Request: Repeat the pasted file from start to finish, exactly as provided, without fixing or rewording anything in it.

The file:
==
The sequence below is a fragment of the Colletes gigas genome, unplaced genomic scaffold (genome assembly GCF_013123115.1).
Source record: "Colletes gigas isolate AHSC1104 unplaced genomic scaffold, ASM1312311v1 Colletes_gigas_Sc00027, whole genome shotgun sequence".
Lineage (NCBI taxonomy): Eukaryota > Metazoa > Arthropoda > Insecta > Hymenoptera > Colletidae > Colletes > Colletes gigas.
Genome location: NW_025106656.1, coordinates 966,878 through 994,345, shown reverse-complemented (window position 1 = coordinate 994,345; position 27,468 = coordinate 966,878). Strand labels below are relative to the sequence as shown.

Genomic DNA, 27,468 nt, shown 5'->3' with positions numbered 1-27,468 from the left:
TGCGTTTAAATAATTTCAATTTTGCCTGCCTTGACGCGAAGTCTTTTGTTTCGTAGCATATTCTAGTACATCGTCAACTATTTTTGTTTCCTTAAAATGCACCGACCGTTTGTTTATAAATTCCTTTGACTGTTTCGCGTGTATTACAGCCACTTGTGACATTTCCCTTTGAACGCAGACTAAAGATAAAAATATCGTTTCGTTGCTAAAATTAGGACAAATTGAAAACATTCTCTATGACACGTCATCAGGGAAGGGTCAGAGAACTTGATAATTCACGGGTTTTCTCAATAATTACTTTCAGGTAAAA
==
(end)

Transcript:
The sequence below is a fragment of the Colletes gigas genome, unplaced genomic scaffold (genome assembly GCF_013123115.1).
Source record: "Colletes gigas isolate AHSC1104 unplaced genomic scaffold, ASM1312311v1 Colletes_gigas_Sc00027, whole genome shotgun sequence".
Lineage (NCBI taxonomy): Eukaryota > Metazoa > Arthropoda > Insecta > Hymenoptera > Colletidae > Colletes > Colletes gigas.
Genome location: NW_025106656.1, coordinates 966,878 through 994,345, shown reverse-complemented (window position 1 = coordinate 994,345; position 27,468 = coordinate 966,878). Strand labels below are relative to the sequence as shown.

Genomic DNA, 27,468 nt, shown 5'->3' with positions numbered 1-27,468 from the left:
TGCGTTTAAATAATTTCAATTTTGCCTGCCTTGACGCGAAGTCTTTTGTTTCGTAGCATATTCTAGTACATCGTCAACTATTTTTGTTTCCTTAAAATGCACCGACCGTTTGTTTATAAATTCCTTTGACTGTTTCGCGTGTATTACAGCCACTTGTGACATTTCCCTTTGAACGCAGACTAAAGATAAAAATATCGTTTCGTTGCTAAAATTAGGACAAATTGAAAACATTCTCTATGACACGTCATCAGGGAAGGGTCAGAGAACTTGATAATTCACGGGTTTTCTCAATAATTACTTTCAGGTAAAA